they had puffed significantly. The mechanism of osmosis is responsible for the enlargement
of eggs. Another experiment with eggs was done to explain the osmosis process. The egg was
submerged in clear water (Pollen ).Thus, the findings can be stated to be justified.
Care was taken in order to ensure that every cylinder was free from the remaining
parts of potato skins, which has very less permeability to water than the potato tissue which
could have prevented osmosis. After the point of isotonicity, the potato cylinders start to lose
mass. This observation has been found to be effective because of the fact that the
concentration at which the greatest change in mass is observed. In other words, it can be
stated that the net movement of water from and to either sides of the membrane is initiated
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after the isotonic environment is changed. As soon as the isotonic environment is changed, or
the concentration of sucrose increases from isotonicity, the mass of potato cylinders
decreases (Goodhead and MacMillan 2017). The cylinders were specifically blotted as dry as
possible while measuring the final and initial masses. This step was taken in order to remove
the excess water which was present in different amounts on the cylindrical surfaces. Removal
of excess water will be associated with better measurements of osmosis. The topmost pan
balance was specifically wiped and cleaned after every reading.
This step was taken in order to improve the experimental reliability. A broad range of
sucrose solution concentration can be stated to be useful in the prevention of data saturation.
The same can also allow more reliable estimations of the isotonic point. This is required in
order to find out the interpolation point for the inclusion of data which is intermittent in
nature. However, it can be stated that more repeats of the experiment will be effective in
improving the reliability collected data (ZHENG et al. 2019).
The experiment can be stated to have been improved by the control of temperature,
that is amajor factor affecting the rate of osmosis. The same can be stated to be effective in
achieving equilibrium in the boiling tubes in order to set the temperature in water bath.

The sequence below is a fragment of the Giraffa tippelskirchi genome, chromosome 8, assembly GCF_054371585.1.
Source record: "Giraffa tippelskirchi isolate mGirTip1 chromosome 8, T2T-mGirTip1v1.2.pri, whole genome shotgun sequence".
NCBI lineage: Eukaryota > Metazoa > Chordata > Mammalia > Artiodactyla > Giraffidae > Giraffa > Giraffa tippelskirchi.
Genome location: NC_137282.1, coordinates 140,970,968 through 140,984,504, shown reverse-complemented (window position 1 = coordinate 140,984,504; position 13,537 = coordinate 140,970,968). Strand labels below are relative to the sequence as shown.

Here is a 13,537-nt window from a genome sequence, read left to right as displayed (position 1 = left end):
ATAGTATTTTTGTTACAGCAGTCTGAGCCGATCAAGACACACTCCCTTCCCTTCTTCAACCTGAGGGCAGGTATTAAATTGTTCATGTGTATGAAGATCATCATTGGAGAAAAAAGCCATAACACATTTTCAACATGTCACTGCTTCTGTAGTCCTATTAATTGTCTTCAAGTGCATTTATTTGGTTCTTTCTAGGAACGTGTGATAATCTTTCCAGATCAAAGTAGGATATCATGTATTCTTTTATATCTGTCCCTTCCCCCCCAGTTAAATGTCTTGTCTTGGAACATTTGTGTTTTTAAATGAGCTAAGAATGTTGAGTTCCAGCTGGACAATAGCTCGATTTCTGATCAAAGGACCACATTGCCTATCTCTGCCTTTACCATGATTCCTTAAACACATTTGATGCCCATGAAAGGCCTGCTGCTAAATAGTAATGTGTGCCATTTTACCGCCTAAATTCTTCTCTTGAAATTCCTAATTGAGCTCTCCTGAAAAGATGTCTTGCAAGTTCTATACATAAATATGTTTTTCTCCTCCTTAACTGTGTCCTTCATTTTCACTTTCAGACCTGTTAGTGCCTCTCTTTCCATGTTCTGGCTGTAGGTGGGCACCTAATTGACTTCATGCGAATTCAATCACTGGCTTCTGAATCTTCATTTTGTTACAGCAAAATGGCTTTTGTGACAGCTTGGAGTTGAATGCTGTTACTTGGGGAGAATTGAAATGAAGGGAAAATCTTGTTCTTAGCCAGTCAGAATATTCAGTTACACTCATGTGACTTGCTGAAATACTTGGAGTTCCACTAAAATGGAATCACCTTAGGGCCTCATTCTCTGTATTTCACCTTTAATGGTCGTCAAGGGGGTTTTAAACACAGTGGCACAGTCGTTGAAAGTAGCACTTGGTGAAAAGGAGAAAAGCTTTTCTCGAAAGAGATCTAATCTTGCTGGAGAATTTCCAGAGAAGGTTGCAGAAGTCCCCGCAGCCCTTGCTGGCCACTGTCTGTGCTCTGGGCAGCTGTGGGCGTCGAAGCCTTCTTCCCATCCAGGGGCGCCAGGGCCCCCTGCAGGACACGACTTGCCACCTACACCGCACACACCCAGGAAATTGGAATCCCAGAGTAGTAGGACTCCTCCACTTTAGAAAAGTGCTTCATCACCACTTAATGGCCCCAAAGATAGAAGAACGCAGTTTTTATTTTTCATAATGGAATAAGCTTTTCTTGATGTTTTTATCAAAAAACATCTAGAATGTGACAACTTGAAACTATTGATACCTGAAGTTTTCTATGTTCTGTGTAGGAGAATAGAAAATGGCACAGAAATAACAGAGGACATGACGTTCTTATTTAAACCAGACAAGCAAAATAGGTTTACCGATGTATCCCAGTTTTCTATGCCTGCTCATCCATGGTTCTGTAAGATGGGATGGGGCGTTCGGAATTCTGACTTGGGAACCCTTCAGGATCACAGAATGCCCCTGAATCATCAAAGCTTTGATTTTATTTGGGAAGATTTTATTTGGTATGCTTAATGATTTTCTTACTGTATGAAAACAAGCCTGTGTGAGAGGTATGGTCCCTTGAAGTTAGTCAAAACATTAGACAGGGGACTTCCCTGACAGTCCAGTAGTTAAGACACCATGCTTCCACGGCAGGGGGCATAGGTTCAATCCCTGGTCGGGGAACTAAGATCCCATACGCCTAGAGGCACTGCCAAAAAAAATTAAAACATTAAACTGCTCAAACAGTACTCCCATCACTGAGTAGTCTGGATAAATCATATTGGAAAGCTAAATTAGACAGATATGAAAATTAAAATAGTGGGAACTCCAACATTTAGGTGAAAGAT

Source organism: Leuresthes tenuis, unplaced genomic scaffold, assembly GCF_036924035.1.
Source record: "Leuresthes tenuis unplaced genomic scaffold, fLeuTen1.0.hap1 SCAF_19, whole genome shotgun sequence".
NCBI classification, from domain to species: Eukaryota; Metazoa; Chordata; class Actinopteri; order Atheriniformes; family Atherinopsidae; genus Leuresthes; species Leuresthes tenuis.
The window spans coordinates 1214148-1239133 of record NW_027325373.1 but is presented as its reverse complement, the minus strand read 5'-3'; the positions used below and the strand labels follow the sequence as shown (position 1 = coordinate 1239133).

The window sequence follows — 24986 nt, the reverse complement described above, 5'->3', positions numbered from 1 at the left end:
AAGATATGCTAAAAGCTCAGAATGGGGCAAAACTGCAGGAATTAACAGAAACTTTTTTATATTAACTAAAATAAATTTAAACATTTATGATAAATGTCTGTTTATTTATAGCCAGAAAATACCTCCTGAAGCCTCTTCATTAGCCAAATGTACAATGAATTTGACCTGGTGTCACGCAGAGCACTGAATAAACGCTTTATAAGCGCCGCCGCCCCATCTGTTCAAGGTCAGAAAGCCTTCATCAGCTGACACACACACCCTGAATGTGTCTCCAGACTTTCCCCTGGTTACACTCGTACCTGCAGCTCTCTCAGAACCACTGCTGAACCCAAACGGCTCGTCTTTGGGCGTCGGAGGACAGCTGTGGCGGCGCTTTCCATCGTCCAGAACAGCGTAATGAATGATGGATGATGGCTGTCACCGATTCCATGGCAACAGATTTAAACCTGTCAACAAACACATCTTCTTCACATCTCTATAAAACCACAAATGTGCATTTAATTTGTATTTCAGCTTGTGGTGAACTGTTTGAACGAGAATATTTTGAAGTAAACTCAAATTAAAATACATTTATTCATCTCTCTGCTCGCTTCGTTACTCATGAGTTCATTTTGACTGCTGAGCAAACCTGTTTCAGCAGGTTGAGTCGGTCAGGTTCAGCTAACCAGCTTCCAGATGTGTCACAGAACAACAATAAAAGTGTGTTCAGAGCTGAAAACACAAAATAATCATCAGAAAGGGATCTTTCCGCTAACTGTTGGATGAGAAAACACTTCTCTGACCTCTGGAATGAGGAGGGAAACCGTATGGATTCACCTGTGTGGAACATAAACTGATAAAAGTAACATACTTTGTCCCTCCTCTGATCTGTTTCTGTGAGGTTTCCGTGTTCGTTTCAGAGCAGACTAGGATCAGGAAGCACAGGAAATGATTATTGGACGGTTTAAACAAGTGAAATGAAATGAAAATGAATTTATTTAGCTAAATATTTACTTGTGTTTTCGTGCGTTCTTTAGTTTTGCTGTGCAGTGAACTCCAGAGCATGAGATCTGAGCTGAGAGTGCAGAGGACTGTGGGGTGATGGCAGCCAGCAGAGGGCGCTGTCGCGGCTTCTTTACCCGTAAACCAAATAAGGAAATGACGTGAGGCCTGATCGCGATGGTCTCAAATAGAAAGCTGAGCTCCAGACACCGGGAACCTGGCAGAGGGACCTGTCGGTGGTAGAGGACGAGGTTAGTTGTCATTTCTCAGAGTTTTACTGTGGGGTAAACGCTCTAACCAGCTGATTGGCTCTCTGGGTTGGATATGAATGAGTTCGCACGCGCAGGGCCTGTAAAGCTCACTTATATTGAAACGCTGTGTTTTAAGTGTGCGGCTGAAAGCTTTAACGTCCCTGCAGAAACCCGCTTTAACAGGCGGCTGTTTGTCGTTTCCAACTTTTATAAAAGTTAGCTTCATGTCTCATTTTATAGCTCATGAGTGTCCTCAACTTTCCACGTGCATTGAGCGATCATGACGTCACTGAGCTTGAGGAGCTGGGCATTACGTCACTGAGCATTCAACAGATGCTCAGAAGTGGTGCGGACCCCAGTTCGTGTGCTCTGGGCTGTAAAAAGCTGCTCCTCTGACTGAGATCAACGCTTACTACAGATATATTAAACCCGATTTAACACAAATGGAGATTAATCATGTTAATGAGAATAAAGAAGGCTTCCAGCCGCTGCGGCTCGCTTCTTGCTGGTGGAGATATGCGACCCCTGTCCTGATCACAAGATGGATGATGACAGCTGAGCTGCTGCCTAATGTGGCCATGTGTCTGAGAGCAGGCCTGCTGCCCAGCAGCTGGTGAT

Another major way of obtaining better and accurate results will be to keep the cylinders in
submerged conditions for long time so that osmosis fully occurs.
The errors due to the loss of precisions of the equipment including digital balance,
could have affected the reading accuracies. The same can be improved in the investigations
by using better equipment that can measure to abetter and precise value.
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5.2. Conclusion
On aconcluding note, it can be said that the selected hypothesis was then supported
by the trend of data which has shown that there is acylinder mass gain at very low sucrose
concentrations and the loss of mass of cylinders at high sucrose concentrations. Effective
estimation of isotonic point was performed and the results were successful in reaching the
goals of the experiment.
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References
Al-Obaidi, M.A., Kara-Zaitri, C. and Mujtaba, I.M., 2017. Removal of phenol from
wastewater using spiral-wound reverse osmosis process: model development based on
experiment and simulation. Journal of water process engineering ,18 ,pp.20-28.
Chen, C. and Qin, H., 2019. A mathematical modeling of the reverse osmosis concentration
process of aglucose solution. Processes ,7(5), p.271.
Goodhead, L.K. and MacMillan, F.M., 2017. Measuring osmosis and hemolysis of red blood
cells. Advances in physiology education ,41 (2), pp.298-305.
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nanofiltration with reverse osmosis in reclaiming tertiary treated municipal wastewater for
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biology Teacher ,74 (6), pp.392-399.
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Lee, J., Choi, J.Y., Choi, J.S., Chu, K.H., Yoon, Y. and Kim, S., 2017. A statistics-based
forward osmosis membrane characterization method without pressurized reverse osmosis
experiment. Desalination ,403 ,pp.36-45.